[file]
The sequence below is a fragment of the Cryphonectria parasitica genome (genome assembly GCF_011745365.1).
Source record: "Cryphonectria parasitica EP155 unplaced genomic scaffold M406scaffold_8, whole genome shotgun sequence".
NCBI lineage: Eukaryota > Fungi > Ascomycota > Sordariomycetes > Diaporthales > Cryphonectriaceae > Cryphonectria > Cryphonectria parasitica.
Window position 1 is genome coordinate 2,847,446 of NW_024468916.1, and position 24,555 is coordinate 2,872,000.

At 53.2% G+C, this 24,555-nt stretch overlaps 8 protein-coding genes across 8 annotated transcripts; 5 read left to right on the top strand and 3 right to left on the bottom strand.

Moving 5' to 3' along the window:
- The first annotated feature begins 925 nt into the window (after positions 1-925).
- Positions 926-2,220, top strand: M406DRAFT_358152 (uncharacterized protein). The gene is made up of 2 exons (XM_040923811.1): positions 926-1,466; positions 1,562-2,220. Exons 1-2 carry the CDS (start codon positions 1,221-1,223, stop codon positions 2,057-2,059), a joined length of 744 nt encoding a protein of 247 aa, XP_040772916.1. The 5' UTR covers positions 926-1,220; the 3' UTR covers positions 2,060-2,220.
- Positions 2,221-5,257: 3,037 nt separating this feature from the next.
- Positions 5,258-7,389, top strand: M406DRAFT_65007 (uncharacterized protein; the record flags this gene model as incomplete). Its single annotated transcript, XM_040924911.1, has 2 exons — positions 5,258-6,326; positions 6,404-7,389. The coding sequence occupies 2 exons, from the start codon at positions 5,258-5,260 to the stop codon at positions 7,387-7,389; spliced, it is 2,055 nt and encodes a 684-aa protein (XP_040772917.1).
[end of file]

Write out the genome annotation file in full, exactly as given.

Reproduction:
The sequence below is a fragment of the Cryphonectria parasitica genome (genome assembly GCF_011745365.1).
Source record: "Cryphonectria parasitica EP155 unplaced genomic scaffold M406scaffold_8, whole genome shotgun sequence".
NCBI lineage: Eukaryota > Fungi > Ascomycota > Sordariomycetes > Diaporthales > Cryphonectriaceae > Cryphonectria > Cryphonectria parasitica.
Window position 1 is genome coordinate 2,847,446 of NW_024468916.1, and position 24,555 is coordinate 2,872,000.

At 53.2% G+C, this 24,555-nt stretch overlaps 8 protein-coding genes across 8 annotated transcripts; 5 read left to right on the top strand and 3 right to left on the bottom strand.

Moving 5' to 3' along the window:
- The first annotated feature begins 925 nt into the window (after positions 1-925).
- Positions 926-2,220, top strand: M406DRAFT_358152 (uncharacterized protein). The gene is made up of 2 exons (XM_040923811.1): positions 926-1,466; positions 1,562-2,220. Exons 1-2 carry the CDS (start codon positions 1,221-1,223, stop codon positions 2,057-2,059), a joined length of 744 nt encoding a protein of 247 aa, XP_040772916.1. The 5' UTR covers positions 926-1,220; the 3' UTR covers positions 2,060-2,220.
- Positions 2,221-5,257: 3,037 nt separating this feature from the next.
- Positions 5,258-7,389, top strand: M406DRAFT_65007 (uncharacterized protein; the record flags this gene model as incomplete). Its single annotated transcript, XM_040924911.1, has 2 exons — positions 5,258-6,326; positions 6,404-7,389. The coding sequence occupies 2 exons, from the start codon at positions 5,258-5,260 to the stop codon at positions 7,387-7,389; spliced, it is 2,055 nt and encodes a 684-aa protein (XP_040772917.1).